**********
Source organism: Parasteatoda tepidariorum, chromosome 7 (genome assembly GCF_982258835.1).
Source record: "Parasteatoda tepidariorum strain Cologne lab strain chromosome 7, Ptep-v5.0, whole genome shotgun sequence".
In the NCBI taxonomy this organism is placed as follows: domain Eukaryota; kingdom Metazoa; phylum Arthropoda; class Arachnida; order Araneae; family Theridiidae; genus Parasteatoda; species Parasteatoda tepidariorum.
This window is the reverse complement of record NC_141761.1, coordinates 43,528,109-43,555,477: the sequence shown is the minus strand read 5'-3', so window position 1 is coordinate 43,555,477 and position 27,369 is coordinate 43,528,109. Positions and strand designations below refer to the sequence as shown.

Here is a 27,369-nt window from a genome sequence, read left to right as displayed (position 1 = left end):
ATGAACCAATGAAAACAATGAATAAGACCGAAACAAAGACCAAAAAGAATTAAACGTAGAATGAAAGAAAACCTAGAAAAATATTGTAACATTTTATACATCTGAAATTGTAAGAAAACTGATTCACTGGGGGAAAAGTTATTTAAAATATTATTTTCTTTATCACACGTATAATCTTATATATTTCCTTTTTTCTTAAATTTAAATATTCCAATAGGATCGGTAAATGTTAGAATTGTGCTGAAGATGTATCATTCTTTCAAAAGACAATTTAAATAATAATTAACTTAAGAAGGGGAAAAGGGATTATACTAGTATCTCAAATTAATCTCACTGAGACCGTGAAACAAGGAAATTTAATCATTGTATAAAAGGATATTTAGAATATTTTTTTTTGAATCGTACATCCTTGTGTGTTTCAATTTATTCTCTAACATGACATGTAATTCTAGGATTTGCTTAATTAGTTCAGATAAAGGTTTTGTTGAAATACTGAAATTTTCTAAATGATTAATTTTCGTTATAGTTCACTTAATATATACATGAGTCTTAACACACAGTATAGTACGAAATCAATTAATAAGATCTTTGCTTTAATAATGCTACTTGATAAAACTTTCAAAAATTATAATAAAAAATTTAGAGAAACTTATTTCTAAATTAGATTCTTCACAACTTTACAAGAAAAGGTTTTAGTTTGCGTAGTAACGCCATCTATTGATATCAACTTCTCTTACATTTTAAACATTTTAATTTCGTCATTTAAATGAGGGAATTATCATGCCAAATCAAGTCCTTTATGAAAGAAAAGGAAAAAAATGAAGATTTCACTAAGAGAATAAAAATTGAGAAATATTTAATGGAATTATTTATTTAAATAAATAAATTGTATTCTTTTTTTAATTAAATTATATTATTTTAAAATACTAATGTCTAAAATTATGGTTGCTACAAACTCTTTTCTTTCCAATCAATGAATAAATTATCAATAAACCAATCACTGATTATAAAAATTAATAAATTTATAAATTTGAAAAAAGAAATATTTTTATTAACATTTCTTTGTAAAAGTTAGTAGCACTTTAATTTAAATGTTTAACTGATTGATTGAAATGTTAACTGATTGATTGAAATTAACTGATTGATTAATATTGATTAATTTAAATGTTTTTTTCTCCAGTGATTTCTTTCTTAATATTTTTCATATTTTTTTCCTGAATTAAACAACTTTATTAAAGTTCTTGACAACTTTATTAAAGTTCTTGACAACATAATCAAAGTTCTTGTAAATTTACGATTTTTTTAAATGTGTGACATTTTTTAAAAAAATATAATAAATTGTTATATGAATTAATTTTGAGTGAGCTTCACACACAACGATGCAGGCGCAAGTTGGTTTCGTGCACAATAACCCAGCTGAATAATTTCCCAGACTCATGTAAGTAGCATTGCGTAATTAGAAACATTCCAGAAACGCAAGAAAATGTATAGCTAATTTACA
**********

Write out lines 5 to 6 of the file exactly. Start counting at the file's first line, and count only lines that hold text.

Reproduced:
Here is a 27,369-nt window from a genome sequence, read left to right as displayed (position 1 = left end):
ATGAACCAATGAAAACAATGAATAAGACCGAAACAAAGACCAAAAAGAATTAAACGTAGAATGAAAGAAAACCTAGAAAAATATTGTAACATTTTATACATCTGAAATTGTAAGAAAACTGATTCACTGGGGGAAAAGTTATTTAAAATATTATTTTCTTTATCACACGTATAATCTTATATATTTCCTTTTTTCTTAAATTTAAATATTCCAATAGGATCGGTAAATGTTAGAATTGTGCTGAAGATGTATCATTCTTTCAAAAGACAATTTAAATAATAATTAACTTAAGAAGGGGAAAAGGGATTATACTAGTATCTCAAATTAATCTCACTGAGACCGTGAAACAAGGAAATTTAATCATTGTATAAAAGGATATTTAGAATATTTTTTTTTGAATCGTACATCCTTGTGTGTTTCAATTTATTCTCTAACATGACATGTAATTCTAGGATTTGCTTAATTAGTTCAGATAAAGGTTTTGTTGAAATACTGAAATTTTCTAAATGATTAATTTTCGTTATAGTTCACTTAATATATACATGAGTCTTAACACACAGTATAGTACGAAATCAATTAATAAGATCTTTGCTTTAATAATGCTACTTGATAAAACTTTCAAAAATTATAATAAAAAATTTAGAGAAACTTATTTCTAAATTAGATTCTTCACAACTTTACAAGAAAAGGTTTTAGTTTGCGTAGTAACGCCATCTATTGATATCAACTTCTCTTACATTTTAAACATTTTAATTTCGTCATTTAAATGAGGGAATTATCATGCCAAATCAAGTCCTTTATGAAAGAAAAGGAAAAAAATGAAGATTTCACTAAGAGAATAAAAATTGAGAAATATTTAATGGAATTATTTATTTAAATAAATAAATTGTATTCTTTTTTTAATTAAATTATATTATTTTAAAATACTAATGTCTAAAATTATGGTTGCTACAAACTCTTTTCTTTCCAATCAATGAATAAATTATCAATAAACCAATCACTGATTATAAAAATTAATAAATTTATAAATTTGAAAAAAGAAATATTTTTATTAACATTTCTTTGTAAAAGTTAGTAGCACTTTAATTTAAATGTTTAACTGATTGATTGAAATGTTAACTGATTGATTGAAATTAACTGATTGATTAATATTGATTAATTTAAATGTTTTTTTCTCCAGTGATTTCTTTCTTAATATTTTTCATATTTTTTTCCTGAATTAAACAACTTTATTAAAGTTCTTGACAACTTTATTAAAGTTCTTGACAACATAATCAAAGTTCTTGTAAATTTACGATTTTTTTAAATGTGTGACATTTTTTAAAAAAATATAATAAATTGTTATATGAATTAATTTTGAGTGAGCTTCACACACAACGATGCAGGCGCAAGTTGGTTTCGTGCACAATAACCCAGCTGAATAATTTCCCAGACTCATGTAAGTAGCATTGCGTAATTAGAAACATTCCAGAAACGCAAGAAAATGTATAGCTAATTTACA